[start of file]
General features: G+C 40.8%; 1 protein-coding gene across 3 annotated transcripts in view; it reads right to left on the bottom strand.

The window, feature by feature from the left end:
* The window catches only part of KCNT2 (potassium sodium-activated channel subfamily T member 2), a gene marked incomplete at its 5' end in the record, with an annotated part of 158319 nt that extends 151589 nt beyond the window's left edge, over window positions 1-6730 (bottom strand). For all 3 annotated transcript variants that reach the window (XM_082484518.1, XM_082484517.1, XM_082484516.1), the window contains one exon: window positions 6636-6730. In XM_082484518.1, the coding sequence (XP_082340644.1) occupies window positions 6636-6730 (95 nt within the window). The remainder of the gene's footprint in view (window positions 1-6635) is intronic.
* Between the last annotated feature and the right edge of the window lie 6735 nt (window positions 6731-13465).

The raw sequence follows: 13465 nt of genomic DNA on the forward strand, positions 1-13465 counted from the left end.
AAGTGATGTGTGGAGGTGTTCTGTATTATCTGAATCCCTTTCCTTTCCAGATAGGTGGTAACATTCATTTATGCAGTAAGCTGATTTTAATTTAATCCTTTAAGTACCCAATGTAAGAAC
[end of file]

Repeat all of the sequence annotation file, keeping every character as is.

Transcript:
General features: G+C 40.8%; 1 protein-coding gene across 3 annotated transcripts in view; it reads right to left on the bottom strand.

The window, feature by feature from the left end:
* The window catches only part of KCNT2 (potassium sodium-activated channel subfamily T member 2), a gene marked incomplete at its 5' end in the record, with an annotated part of 158319 nt that extends 151589 nt beyond the window's left edge, over window positions 1-6730 (bottom strand). For all 3 annotated transcript variants that reach the window (XM_082484518.1, XM_082484517.1, XM_082484516.1), the window contains one exon: window positions 6636-6730. In XM_082484518.1, the coding sequence (XP_082340644.1) occupies window positions 6636-6730 (95 nt within the window). The remainder of the gene's footprint in view (window positions 1-6635) is intronic.
* Between the last annotated feature and the right edge of the window lie 6735 nt (window positions 6731-13465).

The raw sequence follows: 13465 nt of genomic DNA on the forward strand, positions 1-13465 counted from the left end.
AAGTGATGTGTGGAGGTGTTCTGTATTATCTGAATCCCTTTCCTTTCCAGATAGGTGGTAACATTCATTTATGCAGTAAGCTGATTTTAATTTAATCCTTTAAGTACCCAATGTAAGAAC